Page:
I like the gin pole setup. I would not recommend the fuss of the "pink" mast sway support. There is safety of raising vs. speed to assemble to consider. The crew's trap wire and a quick adjusting strap should be completely sufficient to take the "mast" braces place.

    --
    Robert
    81' NACRA 5.2
    Previously owned H18, Trac 14, G-Cat 5.0, H14T, H16, N5.0
    BYC, Mobile, AL
    --
  • Possibly the group and help with my Hobie 17 gin pole construction/setup. I'm an Fboat sailor so well versed in the gin pole concept having built a system for my F18HT and its 36' mast here: https://www.youtube.com/watch?v=W4cLtC26aRM&list=PLSVBzactXNXskhZqTMJ4Eik4eZ-EGAr5J&index=40&t=0s

    Also, for the group, Ian Farrier originally went without a gin pole by placing a pole across the folded/upright beams so some people may wish to research that but my question is:

    For my Hobie 17, the mast is placed and raised sideways so whatever halyard you use the mast wants to twist/torque which binds the mast at the bottom and prevents movement/raising. Anyone have any thoughts on how to overcome this? I thought about using 2 halyards, one on the normal exit side and one wrapped around the mast in the opposite direction but have yet to try this.

    Thanks all as I'm hoping to prolong my H17 sailing before I move to/find a weta.

    Post back surgery James the slow - :)
    F25C+
    H17+
  • From my experience/point of view, only with my limited experience:
    The A-frame instead of a Gin "pole" is perfect: I started out with a pole, adapted a hinge on it and now have to have stabilizing lines on either side: too complicated, but not the end of the world: the lines stay attached.

    You won't need the mast stabilizer, per the comment above. I also use trap wires to stabilize the mast, instead of a person, or whatever. The way to make it work, is to be sure whatever short section of rope/wire you use to hook them on to IS adjustable (to attach, tighten then remove) and more importantly attached at the same hinge point as the mast ball. Get that right and it really goes up slick and without effort/strain.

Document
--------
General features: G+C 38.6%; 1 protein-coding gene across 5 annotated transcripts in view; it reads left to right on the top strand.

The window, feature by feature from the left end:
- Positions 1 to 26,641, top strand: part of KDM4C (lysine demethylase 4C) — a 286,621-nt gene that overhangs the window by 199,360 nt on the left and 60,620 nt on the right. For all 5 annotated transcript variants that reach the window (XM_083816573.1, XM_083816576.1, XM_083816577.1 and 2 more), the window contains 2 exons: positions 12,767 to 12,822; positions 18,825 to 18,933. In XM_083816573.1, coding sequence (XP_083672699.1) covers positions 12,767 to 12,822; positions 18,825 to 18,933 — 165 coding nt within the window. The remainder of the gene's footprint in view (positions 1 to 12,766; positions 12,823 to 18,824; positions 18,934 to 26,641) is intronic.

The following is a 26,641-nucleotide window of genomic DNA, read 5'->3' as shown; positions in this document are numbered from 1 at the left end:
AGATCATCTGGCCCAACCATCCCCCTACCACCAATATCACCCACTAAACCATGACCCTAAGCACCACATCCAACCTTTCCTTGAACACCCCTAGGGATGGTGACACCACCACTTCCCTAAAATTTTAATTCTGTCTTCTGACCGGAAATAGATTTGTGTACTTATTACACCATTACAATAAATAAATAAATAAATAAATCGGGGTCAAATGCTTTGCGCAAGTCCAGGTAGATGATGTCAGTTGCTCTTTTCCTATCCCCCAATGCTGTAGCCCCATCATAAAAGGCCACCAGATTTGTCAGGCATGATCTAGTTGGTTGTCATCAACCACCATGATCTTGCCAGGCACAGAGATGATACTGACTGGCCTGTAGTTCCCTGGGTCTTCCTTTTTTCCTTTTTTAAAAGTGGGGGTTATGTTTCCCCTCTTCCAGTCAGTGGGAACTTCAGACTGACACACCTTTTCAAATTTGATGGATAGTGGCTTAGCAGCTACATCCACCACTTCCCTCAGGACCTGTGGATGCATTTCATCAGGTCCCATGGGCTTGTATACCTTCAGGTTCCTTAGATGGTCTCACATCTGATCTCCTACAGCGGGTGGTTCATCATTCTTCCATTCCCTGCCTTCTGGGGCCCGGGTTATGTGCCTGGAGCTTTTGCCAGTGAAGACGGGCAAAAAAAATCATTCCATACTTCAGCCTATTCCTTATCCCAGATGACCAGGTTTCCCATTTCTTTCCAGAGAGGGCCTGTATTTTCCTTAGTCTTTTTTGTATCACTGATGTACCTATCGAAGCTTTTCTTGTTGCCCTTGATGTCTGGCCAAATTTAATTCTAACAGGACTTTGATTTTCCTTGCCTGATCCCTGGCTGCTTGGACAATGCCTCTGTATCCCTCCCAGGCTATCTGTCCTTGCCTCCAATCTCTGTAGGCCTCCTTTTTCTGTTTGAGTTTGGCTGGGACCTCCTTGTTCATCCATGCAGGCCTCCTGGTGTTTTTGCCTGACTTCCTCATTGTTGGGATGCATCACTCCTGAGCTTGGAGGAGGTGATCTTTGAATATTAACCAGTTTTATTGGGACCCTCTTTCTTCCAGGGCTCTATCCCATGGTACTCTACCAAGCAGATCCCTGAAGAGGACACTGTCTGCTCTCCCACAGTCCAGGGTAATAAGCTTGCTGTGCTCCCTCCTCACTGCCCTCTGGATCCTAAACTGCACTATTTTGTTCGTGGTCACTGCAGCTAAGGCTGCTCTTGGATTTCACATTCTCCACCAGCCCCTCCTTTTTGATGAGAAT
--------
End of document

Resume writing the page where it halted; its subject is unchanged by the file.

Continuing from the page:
The ladder or a second person seems necessary, at least for me since the the mast won't truly lock into the ball and you need support out there.

    I would not put the pulley on the storage box - For me it wasn't necessary. Just mount the winch/upright at the same distance as the mast tangs or further forward on the trailer. The bridle wires make a Vee going backward, so you have clearance. Plus, it allows you to put tension on the rig to set everything.

    Another HUGE comfort, for me at least was changing the winch to one that has an automatic brake. You can stop at any point, walk away from the winch, adjust something then come back and continue without dropping the mast. Not what I intended, just a bonus. I originally was afraid that, after a hard day, wet hands might slip off the handle and drop the mast. The only pet peeve is that you cannot freewheel the strap out. However the winch is rated for and sort of designed for this.

    jlooby - I'm not sure about the 17, but on mine, I attach to the forestay to raise the mast, not the halyard. I wouldn't want to put that kind of potential pressure on a comp tip, at least with a trailer mount rig.

    --
    Chuck C.
    H21SE 408
    --
  • Thanks Chuck, I have my spin halyard which has the same fitting as my forestay but using either the forestay or spin halyard pulls or rotates the front of mast forward (back to 0 degrees) so this doesn't work on the H17 where the mast is turned 90 degrees outward to raise... I'm still stuck :)